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Deliverance by Barbara Reese

I held it in my hand, gender unknown

The blood sticky and warm

Taking repose, inside the crease, of my lifeline,

The rusty brown, half-circle path course circling

Delicately, down and around my thumb

I stared mutely at the pad, meant to absorb,

Not cradle

The miniature purple skull and curve of a limb,

Barely discernable, like a sacrifice

The dull pain, in my lower back, receding,

Outside I could hear the muffled voices, of my husband and daughter, the trill and

timbre

Mingled with the subtle hum of the truck’s engine,

The vibration like, the rhythm of breathing

The sound as furtive and as fragile,

As the dust mote slide, down, the wormhole

Guided chinks of light that poked inside the edifice,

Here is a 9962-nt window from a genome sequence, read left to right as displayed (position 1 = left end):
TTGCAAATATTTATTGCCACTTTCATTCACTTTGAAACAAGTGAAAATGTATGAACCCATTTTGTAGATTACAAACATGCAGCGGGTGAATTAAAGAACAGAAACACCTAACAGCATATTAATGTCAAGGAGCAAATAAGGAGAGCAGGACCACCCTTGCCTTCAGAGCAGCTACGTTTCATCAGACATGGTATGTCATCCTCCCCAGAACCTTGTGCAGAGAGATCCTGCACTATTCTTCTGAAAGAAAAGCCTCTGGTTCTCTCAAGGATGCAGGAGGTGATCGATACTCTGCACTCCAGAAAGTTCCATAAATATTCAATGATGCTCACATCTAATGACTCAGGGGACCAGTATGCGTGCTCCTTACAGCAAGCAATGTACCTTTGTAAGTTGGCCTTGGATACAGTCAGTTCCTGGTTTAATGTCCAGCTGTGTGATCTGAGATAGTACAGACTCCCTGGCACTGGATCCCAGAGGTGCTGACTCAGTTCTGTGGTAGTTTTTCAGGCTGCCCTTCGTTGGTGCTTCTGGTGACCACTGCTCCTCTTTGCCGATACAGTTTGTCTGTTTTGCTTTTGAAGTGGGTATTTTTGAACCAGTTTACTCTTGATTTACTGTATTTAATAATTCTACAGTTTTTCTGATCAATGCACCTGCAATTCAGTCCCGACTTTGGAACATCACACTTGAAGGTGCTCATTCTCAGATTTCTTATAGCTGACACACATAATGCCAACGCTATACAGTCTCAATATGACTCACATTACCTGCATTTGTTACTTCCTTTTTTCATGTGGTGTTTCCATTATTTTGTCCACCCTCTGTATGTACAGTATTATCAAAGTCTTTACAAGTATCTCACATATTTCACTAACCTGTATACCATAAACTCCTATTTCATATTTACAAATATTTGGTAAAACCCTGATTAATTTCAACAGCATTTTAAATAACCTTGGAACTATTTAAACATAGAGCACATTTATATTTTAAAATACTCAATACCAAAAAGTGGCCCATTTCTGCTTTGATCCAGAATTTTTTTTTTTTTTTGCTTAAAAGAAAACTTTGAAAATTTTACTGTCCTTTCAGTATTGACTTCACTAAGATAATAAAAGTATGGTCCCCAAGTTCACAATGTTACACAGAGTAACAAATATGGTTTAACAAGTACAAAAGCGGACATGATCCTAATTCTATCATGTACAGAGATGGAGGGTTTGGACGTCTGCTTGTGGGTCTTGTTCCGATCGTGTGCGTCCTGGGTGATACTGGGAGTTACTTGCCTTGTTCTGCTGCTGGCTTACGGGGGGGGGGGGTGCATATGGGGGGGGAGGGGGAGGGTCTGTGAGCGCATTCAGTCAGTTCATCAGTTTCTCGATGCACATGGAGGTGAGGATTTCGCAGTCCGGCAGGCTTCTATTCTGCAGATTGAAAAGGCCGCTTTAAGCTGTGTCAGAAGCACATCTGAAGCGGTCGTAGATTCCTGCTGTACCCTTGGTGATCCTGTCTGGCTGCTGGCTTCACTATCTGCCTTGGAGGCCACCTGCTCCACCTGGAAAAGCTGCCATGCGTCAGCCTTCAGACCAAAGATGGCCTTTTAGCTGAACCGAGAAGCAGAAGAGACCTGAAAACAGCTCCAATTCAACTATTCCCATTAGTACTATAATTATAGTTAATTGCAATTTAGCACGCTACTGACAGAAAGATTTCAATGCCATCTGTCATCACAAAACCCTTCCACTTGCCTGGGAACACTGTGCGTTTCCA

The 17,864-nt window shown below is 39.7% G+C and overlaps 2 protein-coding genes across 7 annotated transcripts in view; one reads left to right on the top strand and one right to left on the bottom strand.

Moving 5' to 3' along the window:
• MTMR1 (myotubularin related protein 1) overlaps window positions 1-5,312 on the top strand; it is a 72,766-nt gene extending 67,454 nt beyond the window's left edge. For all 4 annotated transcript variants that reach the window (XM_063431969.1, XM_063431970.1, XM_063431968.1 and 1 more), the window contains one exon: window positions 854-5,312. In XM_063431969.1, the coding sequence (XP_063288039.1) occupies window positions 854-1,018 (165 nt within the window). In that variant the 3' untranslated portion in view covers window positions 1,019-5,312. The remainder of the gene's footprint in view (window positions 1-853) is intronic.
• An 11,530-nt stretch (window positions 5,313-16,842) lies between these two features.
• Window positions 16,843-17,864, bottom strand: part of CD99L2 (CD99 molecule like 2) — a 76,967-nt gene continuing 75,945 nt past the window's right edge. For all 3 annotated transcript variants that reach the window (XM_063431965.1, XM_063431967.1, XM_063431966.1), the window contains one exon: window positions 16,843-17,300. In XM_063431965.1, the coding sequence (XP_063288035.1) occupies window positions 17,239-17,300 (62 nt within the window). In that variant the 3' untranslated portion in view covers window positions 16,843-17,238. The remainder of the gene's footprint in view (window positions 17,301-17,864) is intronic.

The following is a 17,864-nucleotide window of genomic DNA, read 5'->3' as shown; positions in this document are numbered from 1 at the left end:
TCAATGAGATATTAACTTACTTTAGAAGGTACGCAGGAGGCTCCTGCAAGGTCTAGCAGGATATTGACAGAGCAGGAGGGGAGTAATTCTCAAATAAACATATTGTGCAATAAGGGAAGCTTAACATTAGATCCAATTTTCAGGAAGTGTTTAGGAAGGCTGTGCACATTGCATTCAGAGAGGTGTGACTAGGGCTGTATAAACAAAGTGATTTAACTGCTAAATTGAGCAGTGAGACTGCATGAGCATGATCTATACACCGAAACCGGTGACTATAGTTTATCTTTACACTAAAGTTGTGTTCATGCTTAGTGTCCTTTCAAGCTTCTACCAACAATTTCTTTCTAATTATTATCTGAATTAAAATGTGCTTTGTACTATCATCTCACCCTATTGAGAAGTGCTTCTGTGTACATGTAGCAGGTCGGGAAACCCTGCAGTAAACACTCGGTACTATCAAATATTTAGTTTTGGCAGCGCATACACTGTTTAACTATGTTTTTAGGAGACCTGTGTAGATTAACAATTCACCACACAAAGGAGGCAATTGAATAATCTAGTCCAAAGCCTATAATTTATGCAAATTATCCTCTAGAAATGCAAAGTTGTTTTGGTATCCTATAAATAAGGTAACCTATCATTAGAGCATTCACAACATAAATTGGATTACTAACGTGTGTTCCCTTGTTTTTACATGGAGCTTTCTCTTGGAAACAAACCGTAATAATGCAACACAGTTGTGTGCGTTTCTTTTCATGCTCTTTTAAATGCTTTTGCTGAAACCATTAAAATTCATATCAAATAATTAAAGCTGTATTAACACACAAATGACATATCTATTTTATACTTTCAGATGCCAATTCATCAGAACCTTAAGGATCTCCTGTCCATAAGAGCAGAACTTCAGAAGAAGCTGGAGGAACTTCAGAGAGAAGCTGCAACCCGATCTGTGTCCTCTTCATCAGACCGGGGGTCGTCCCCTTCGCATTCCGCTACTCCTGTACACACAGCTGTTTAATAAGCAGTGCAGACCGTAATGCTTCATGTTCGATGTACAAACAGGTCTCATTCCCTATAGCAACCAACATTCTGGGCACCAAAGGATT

Of a lakeside retreat, I leaned forward,

Head down, in a clammy sweat, bereft

No toweling, no spare clothing,

No receptacle

To contain or conceal, the overly premature,

Not too immaculate, birth, of what would later

Be termed, inevitable

I imagined my 2 year old,

Wide-eyed, demanding

Her curious, pudgy hands, always reaching

For any bit or bundle, always expecting a surprise

The confines of the truck cab, too close, to hide,

Too, close, to protect,

I did not think, beyond, that thought,

I simply let go, careful not to look,

Too closely, I watched the swirl of water

Rise to receive, baptize,

And deliver,

And stepped outside

About the Author

Barbara Reese is a published poet and essayist. Finding solace, refuge, purpose, and direction in the written word, she looks forward to tapping into other creative forays, including photography and fiction. She considers it a profound pleasure to be recognized by other literary enthusiasts.

Misty Ericson
Misty Ericson holds a BA in English & Comparative Literature from San Jose State University, California, and an MA History of Art from University of Leeds, UK. In addition to her work on HerCircleEzine.com, which she founded in 2005, Misty enjoys painting in her studio and restoring her home in the English countryside.
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